Archive for the ‘Uncategorized’ category

Not Sleeping? You need to read this.

September 10, 2014

insomnia

More and more studies are pointing out the importance of sleep and the harmful effects when we don’t get enough of it. Sleep insufficiency is widely linked to chronic health issues like heart disease, stroke and obesity, as well as vehicular accidents. Sleep problems are also a major cause of productivity loss among employees.

Sleep is essential to your health as food, air and water. Cell repair and healing takes place during sleep, that’s why we feel more energetic and refreshed as we wake up each morning. But this is not the case for many people, particularly those who have insomnia.

Insomnia is one of the most common sleep problems. According to the NHS, about a third of people in the UK have episodes of insomnia. This sleeping disorder tends to be more common in women and more likely to occur with age. Untreated insomnia can cause serious problems to a person and may significantly affect his or her quality of life.

Below are some surprising facts about insomnia that you need to know, especially if you think you have it.

Insomnia and depression are linked.

It’s often hard to tell which one comes first. That’s because insomnia can lead to depression and depression can cause insomnia. In a 2014 study published in the journal Sleep Medicine, insomnia was linked to depression, generalised anxiety disorder, and panic disorder in teenagers. The study authors note that “having insomnia in addition to anxiety or depression can further intensify the problems being experienced with each individual disorder.” Meanwhile, a 2013 Canadian study found that treating the two conditions simultaneously can improve symptoms of both.

Some people are predisposed to insomnia.

Bad news: sleep problems could also run in families. In a 2007 study published in the journal Sleep, researchers found that about 35% of those with insomnia had a family history of the said sleep disorder. Another study, which involved nearly 800 teens, found that those whose parents have insomnia have an increased risk for using prescribed sleeping pills, and having mental problems.

Sleeping pills won’t help you in the long term.

If you want to get rid of insomnia for good, medication isn’t the answer. Whilst sleeping pills can make you fall asleep easier, their effects can wear off if they’re used long-term. What’s better than popping pills is establishing healthy sleep habits. Keep your bedroom dark and cool, go to bed at the same time each night, don’t take too much caffeine, and don’t oversleep on weekends. Proper diet and regular exercise are also crucial. It’s also recommended that you see a GP regularly for check-up because some health conditions can cause sleep difficulties.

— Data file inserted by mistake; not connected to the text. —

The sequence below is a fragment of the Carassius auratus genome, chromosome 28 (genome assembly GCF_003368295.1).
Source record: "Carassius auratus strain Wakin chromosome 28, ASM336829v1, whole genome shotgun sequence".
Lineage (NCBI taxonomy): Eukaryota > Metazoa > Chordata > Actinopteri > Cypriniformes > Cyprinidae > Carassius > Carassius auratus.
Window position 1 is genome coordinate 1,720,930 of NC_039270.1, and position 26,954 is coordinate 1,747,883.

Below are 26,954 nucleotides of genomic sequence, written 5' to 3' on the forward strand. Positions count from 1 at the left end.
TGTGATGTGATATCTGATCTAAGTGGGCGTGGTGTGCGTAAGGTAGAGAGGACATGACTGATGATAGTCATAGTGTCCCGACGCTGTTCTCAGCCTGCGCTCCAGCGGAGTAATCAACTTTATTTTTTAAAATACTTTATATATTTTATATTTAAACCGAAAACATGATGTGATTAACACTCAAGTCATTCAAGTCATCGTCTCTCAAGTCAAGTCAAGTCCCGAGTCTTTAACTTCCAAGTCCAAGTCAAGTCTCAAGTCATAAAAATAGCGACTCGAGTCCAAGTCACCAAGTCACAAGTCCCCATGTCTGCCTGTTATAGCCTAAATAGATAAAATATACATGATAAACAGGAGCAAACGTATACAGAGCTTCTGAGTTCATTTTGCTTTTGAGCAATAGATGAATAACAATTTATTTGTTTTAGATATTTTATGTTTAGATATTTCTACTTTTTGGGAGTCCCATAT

A ‘sleep ‘diary may help.

GPs recommend keeping a sleep diary so you gain a better understanding of your sleep patterns. This in turn helps you decide which method of treatment to use. The NHS recommend keeping track of the following: the time you go bed; how long it takes you to get to sleep; the number of times you wake up in the night; what time it is when you wake up episodes of daytime tiredness and naps; what time you eat meals, consume alcohol, take exercise and when you are stressed.

Women are more likely to have it.

Women are two times more likely to have insomnia than men, according to the National Sleep Foundation. Experts speculate that the reason may have to do with women’s hormones. Sleepless nights and daytime sleepiness have been linked with hormonal changes in a women’s life, including pregnancy, menopause, and the menstrual cycle. For instance, for women experiencing menopause, when hormone levels are erratic, sleep problems are a common complaint.

Chronic insomnia ups risk for alcohol abuse.

In 2012, researchers from Trinity College Dublin, in Ireland, found that people who drink alcohol to help them get to sleep could wind up developing a drinking problem. An earlier study, published in 2001 in the American Journal of Psychiatry, showed that participants with insomnia were about twice as likely to report using alcohol to sleep, compared with those without insomnia. Attempting to self-medicate insomnia with alcohol, however, will ultimately worsen insomnia, the study authors said.

Natural remedies are available.

Researchers from Louisiana State University found that drinking tart cherry juice before bed improved insomnia symptoms in older adults, and previous research has suggested that herbal remedies, like chamomile tea, may help as well. Psychotherapy and cognitive behavioural therapy, and in my own professional experience hypnotherapy has also been extremely effective.

Richard Scott
Clinical Hypnotherapist
http://www.greymatterz.co.uk

 

Beat procrastination at work!

January 6, 2014

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Most of the time, it may feel like procrastinating leads to disappointment, anxiety and stress. But procrastination is not always evil. Sometimes, it’s our inner self’s one way of saying “hey, you need to take a break”, or that something isn’t right.

Among the benefits of procrastination include putting unpleasant tasks aside in favour of pleasurable ones, avoiding the possibility of failure-or success, and lowering your anxiety.

But like all other things, too much procrastination is unhealthy. One major consequence is that it can make you less productive. It may also hinder you from working hard to achieve your priorities and getting what you really want in life.

If you find yourself procrastinating more than actually taking action, then you could be in real danger. Try doing the following tips and tricks to overcome too much procrastination and turn your plans and thoughts into a productive action!